I have done a variety of different social work jobs over the past 15 years, and oncology social work has been the most rewarding. Even if the patients don’t need my assistance, they’re thankful I sat with them. Even though the outcomes are not always positive, I feel I've been able to make a difference in their lives.
Separating your personal and professional work can be challenging, so you have to practice good self-care, especially when you're working with people who have terminal illnesses. I’m grateful for the support I get from my social work peers at the other clinics.
Phil Barbato, MSW
Trauma and Orthopedic Services, Dartmouth-Hitchcock Medical Center
In my role, I support patients and families who are most often getting medical care for unexpected, traumatic and often tragic events—when their lives changed in an instant. I am there to be compassionate, to help them figure out the next steps, to explain what a hospital stay involves and who all the people are coming in and out their rooms, and to provide information about their care. My role is to be a consistent presence and to alleviate any anxiety from the overwhelming nature of being admitted into an acute care setting, and at the same time, empowering patients to be their own self-advocates.
I enjoy building relationships and the face to face conversations. So when the pandemic hit, it was challenging. Connections are easier to make in person. It was harder to offer the intimate care I like to provide. There were times I had to do it standing outside the room window on my cell phone, introducing myself.
The challenge is reminding myself that I’m doing as much as possible, even when I wish I could do more. It’s that drive to support people that keeps me going.
Madeline C. Ritter, MSW, LICSW
Pediatric Hematology/Oncology, CHaD
We support families when their child has been diagnosed with cancer and help address the realities that come with that diagnosis.
One of the biggest challenges social workers have is balancing our two different roles—being the patient and family advocate and a member of the medical team. When those goals head in the same direction, it’s wonderful. But when they conflict, it can be difficult. We try our best to balance the priorities and values on each side.
I get to build close relationships with families during their whole treatment, which can be for months to years. It’s a privilege to know them. Even in the hardest circumstances, there are beautiful moments full of meaning and love.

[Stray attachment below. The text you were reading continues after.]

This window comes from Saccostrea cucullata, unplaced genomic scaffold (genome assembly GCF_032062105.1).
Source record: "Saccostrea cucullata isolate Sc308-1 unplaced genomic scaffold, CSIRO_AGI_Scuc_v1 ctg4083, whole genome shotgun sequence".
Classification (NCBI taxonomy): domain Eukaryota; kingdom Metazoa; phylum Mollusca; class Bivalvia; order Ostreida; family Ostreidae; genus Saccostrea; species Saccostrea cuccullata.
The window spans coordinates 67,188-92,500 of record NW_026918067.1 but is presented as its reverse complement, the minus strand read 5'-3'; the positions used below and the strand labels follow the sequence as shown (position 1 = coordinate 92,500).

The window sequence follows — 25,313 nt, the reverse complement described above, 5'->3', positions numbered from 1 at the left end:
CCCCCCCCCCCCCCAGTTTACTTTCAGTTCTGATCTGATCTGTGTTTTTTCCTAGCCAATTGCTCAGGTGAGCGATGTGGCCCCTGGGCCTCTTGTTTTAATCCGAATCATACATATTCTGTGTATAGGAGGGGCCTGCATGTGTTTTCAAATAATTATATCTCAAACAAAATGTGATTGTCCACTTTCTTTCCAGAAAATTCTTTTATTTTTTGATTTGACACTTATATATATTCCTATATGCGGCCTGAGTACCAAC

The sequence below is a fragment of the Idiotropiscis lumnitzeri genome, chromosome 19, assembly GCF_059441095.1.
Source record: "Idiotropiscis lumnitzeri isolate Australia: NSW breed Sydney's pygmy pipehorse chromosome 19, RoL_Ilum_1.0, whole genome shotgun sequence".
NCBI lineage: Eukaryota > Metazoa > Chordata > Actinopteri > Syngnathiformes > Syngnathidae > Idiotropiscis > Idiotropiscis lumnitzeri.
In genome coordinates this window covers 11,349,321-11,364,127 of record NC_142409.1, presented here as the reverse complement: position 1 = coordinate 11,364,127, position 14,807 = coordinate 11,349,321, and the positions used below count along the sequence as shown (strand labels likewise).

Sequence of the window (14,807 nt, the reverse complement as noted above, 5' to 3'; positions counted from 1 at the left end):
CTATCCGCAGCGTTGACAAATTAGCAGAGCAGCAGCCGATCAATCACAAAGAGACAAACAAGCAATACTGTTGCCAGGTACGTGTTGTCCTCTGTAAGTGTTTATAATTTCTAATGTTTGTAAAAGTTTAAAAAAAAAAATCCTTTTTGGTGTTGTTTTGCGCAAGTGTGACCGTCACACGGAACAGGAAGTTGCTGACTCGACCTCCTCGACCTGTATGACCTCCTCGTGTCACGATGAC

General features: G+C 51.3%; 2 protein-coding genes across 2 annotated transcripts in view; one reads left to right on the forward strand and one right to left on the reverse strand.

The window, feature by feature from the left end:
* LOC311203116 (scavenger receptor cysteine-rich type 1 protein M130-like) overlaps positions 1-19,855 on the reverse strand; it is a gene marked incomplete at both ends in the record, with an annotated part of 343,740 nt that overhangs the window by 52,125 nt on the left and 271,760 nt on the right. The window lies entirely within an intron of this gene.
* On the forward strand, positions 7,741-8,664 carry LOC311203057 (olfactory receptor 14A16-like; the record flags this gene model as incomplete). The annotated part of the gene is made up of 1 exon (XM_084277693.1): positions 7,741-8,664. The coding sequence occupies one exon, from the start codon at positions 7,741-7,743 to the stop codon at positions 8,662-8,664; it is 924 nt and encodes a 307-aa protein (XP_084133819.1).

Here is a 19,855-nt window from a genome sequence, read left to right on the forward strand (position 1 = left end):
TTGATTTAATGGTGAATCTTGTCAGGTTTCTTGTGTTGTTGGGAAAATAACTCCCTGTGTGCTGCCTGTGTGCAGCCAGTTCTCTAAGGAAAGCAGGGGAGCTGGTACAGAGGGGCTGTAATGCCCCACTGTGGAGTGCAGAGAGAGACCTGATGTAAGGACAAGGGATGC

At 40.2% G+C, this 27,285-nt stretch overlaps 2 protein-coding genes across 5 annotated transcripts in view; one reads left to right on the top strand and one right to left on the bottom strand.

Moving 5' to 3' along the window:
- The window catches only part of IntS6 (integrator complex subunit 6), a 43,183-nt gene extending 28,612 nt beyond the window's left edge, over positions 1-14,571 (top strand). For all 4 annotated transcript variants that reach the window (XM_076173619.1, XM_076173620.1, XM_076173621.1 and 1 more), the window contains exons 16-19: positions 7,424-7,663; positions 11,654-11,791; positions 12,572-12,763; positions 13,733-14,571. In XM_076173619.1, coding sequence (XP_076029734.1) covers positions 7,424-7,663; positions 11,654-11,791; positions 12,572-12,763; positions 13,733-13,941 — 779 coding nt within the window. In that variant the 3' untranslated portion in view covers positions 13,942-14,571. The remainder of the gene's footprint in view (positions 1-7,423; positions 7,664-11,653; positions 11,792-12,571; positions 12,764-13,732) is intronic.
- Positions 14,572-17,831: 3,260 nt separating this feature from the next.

L'Tonya M. Johnson, MSW
Intensive Care Nursery, CHaD
Most babies who are born prematurely are born unexpectedly, and many of our patients are transferred here. That means many of them arrive with very little—not even a diaper bag full of clothes and new baby supplies. I help them work through those first couple of days of uncertainty, getting them to feel stable and making sure they have all the resources they need.
Babies stay in the Intensive Care Nursery on average from a month to four months, and that’s a lot of time for parents to be displaced from the rest of their family. That means one of the parents might have to become the caregiver and stop working because they can’t be in two places at once. It can be a major change in financial status and an emotional strain on the family—even if it’s temporary. My job is to support them through this.
My role as a social worker is to listen to their stories and offer up compassion, perspective and vision for their future, providing families with a trajectory of hope. We don't always get to see that, but when we do, it’s profound. I appreciate the value in helping people find hope where they couldn’t. It’s what inspires my work. Strong, healthy families mean stronger communities and a stronger world. I enjoy being able to help facilitate that.
Mary M. Horan, MSW
CHaD Social Work, Birthing Pavilion
Social work is important because it helps other disciplines see and treat the whole person, not just the medical condition or information in the chart.
“I love helping people address or overcome barriers in their lives. Sometimes, the best thing you can do to help a patient is to just walk alongside them as they go through a difficult